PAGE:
World Trade Organization headquarters in Geneva (Photo : Reuters)
Jubilant at getting the United States to back its proposal on waiving off certain Intellectual Property Rights (IPR) of vaccine manufacturers at the World Trade Organization (WTO), India now expects the Biden administration to do the diplomatic heavy lifting of convincing other rich allies such as the European Union (EU), United Kingdom and Japan to back it.
However, it will be working with partner South Africa to present an updated proposal on the subject at the earliest that ``seeks to take into account many, if not all, of the sensitivities of richer nations regarding the issue’’, senior Commerce Ministry officials say.
In the early hour of May 6, United States Trade Representative, Katherine Tai, released a statement announcing the support of the Joe Biden administration for the proposal aimed at boosting global vaccine availability and widening access for middle- and lower-income countries.
It aims to do that by temporarily waiving off the Trade-Related Aspects of Intellectual Property Rights (TRIPS) rules, which would allow countries and manufacturers to directly access and share technologies to produce vaccines and tests worldwide without falling foul of existing rules that threaten trade sanctions or raise the risk of international disputes.
The US support came as a major step towards creating a global consensus on the hard-fought issue. But now, the same arguments from the private sector that had hindered its support for the proposal, are emerging from the European bloc.
The issue of corporations giving up their intellectual property rights remains a contentious issue in richer nations, especially when it comes at the behest of government regulations.
While European Commission President Ursula von der Leyen says that the EU is ‘ready to discuss’ the proposal, the continent’s vaccine makers, including France's Sanofi, Germany's BioNTech and Curevac in Netherland, have already begun to lobby their respective governments to fight the proposal.
With WTO decisions only passed after securing the unanimous consensus of every member nation in the body's General Assembly, the task ahead is cut out. New Delhi will also let Washington DC get the backing of inscrutable China and Russia, both of whom have remained tight lipped on the issue.
The US announcement of support has come more than seven months after India and South Africa had introduced the proposal to the WTO's TRIPS council.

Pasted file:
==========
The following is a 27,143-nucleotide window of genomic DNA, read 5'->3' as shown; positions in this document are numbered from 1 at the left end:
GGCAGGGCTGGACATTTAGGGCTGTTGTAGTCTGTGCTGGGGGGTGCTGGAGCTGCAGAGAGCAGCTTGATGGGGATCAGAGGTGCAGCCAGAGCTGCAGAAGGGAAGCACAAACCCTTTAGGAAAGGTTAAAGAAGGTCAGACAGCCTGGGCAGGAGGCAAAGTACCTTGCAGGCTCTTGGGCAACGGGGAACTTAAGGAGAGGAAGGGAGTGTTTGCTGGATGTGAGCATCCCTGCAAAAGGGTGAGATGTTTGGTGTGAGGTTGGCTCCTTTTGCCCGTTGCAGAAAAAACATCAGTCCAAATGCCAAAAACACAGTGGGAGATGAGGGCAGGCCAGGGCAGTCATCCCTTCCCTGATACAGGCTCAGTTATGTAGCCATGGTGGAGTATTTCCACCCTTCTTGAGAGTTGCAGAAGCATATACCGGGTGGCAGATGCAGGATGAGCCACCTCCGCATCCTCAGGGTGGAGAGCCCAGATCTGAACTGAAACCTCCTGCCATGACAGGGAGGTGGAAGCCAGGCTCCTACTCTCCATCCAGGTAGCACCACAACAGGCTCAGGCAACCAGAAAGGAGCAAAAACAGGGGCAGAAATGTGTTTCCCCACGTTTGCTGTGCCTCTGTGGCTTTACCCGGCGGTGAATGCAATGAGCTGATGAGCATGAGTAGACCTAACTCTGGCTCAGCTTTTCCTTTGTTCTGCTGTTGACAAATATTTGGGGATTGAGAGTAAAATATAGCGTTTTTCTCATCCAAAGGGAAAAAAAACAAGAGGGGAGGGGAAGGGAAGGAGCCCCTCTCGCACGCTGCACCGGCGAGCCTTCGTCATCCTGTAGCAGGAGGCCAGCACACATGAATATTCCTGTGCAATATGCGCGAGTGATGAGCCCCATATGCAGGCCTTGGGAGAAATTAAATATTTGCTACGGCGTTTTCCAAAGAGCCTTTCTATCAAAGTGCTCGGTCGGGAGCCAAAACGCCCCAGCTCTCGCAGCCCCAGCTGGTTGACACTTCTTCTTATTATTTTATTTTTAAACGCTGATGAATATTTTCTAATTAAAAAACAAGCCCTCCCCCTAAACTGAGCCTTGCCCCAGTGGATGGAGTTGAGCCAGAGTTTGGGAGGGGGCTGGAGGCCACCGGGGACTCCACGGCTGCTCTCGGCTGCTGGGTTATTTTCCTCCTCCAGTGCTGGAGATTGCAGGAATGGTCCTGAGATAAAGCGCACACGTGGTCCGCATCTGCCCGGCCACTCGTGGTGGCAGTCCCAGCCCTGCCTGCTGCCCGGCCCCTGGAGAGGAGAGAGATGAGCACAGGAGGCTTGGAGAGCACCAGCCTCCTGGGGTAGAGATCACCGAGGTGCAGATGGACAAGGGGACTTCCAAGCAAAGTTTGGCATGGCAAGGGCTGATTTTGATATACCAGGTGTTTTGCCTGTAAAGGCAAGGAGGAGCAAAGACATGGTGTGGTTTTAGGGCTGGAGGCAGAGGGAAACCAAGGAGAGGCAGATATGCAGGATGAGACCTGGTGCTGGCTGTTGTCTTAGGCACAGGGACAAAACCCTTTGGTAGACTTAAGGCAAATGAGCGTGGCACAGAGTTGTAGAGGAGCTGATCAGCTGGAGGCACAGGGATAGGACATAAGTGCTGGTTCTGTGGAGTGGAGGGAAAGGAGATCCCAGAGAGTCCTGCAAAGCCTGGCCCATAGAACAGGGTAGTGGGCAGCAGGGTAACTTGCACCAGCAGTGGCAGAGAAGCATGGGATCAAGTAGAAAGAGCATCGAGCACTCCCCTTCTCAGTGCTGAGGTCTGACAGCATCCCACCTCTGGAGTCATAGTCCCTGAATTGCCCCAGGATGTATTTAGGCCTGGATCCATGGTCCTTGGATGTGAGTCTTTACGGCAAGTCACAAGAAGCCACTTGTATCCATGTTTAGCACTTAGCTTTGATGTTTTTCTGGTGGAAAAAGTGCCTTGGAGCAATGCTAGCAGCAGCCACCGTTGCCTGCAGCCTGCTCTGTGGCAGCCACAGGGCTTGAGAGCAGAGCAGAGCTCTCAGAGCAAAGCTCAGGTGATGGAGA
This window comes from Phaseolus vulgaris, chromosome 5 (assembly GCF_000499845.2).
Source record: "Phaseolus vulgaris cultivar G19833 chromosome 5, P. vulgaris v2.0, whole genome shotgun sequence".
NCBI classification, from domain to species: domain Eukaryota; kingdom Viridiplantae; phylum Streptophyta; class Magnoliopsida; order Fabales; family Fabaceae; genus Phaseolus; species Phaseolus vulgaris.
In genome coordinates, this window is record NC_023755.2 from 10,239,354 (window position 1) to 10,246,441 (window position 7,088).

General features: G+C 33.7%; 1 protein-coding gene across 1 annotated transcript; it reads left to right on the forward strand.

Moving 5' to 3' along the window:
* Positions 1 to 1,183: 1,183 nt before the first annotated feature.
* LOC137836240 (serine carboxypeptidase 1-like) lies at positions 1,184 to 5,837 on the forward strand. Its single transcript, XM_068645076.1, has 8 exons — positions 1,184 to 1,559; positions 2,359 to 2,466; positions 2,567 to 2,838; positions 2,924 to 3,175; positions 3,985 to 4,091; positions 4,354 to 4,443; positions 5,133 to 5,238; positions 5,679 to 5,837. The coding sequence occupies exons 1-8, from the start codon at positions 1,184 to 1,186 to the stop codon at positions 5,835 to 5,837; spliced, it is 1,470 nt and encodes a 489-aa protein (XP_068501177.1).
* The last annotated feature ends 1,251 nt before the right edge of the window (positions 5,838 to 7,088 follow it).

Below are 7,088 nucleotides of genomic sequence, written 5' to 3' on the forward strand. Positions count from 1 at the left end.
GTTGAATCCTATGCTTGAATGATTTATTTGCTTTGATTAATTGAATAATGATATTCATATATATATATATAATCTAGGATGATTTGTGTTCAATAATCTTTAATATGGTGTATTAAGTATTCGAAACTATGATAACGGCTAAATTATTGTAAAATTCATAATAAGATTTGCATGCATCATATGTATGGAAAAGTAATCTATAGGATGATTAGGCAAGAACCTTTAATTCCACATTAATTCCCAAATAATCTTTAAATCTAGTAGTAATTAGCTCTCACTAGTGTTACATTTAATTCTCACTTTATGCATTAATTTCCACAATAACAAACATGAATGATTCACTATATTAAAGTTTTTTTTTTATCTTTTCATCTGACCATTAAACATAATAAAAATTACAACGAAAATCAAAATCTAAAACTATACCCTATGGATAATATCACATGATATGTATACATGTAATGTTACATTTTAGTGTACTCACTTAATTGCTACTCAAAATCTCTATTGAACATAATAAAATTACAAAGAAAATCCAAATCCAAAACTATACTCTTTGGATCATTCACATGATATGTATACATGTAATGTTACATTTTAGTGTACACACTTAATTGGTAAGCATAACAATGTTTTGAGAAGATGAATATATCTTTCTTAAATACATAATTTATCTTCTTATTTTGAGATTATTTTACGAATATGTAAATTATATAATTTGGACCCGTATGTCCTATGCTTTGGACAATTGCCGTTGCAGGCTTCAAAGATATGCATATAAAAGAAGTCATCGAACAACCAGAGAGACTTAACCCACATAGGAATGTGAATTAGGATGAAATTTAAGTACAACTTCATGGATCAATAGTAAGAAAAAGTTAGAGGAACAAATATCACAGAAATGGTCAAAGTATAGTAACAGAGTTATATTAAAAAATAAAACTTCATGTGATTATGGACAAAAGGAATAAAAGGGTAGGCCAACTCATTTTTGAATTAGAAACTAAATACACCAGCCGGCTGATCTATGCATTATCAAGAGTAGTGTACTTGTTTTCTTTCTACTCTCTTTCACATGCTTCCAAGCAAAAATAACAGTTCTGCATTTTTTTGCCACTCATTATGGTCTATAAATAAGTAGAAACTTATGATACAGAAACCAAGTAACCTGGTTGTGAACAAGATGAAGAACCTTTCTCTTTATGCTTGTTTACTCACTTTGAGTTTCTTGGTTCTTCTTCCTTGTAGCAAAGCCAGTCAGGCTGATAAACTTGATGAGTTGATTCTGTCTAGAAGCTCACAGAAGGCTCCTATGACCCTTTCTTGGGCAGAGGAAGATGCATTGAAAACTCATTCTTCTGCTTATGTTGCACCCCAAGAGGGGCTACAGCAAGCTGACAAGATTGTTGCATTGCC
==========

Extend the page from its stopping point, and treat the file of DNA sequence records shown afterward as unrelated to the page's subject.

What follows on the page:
"To expedite the process of discussions in the infamously slow and cautious world of trade diplomacy, we would need to update the text and submit the new proposal soon," a senior official said.
As it is, it will take months to settle legal issues and sort through details of financing, manufacturing, distribution and administering vaccines, even after the proposal finally passes, he added.
WTO Director-General Ngozi Okonjo-Iweala, a proponent of the proposal from the beginning, who was instrumental in getting US President Biden's support, has also nudged India to quickly present an updated text.
After her visit to Washington DC last month, Moneycontrol had been the first to report that India is inching closer to securing crucial US support for the proposal.
"I am pleased that the proponents are preparing a revision of their proposal and I urge them to put this on the table as soon as possible so that text-based negotiations can commence. It is only by sitting down together that we will find a pragmatic way forward — acceptable to all members — which enhances developing countries’ access to vaccines while protecting and sustaining the research and innovation so vital to the production of these life-saving vaccines,” she said on May 6.
"While India will continue to bring up the issue at the bilateral fora, New Delhi has already done its part by rallying the support of as many as 120 middle- and lower-income countries to back the proposal," another official said.
However, that might be easier said than done. Officials admit that there is no clarity on when India will submit its revised proposal. Part of the dilemma stems from the working of this global intergovernmental organization. For example, there are multiple WTO provisions, which can be used to either fast track or delay the outcome. Much will also depend on the US, which will be convincing the EU and Japan to adopt the same course, making the diplomatic situation somewhat fluid.
However, the latest move by Washington DC is expected to bring both nations closer together on the trade diplomacy front in various issues, sources say.
The US has been one of India's most difficult rivals at the WTO, fighting a series of battles against India over the past few years irrespective of the Presidential administrations.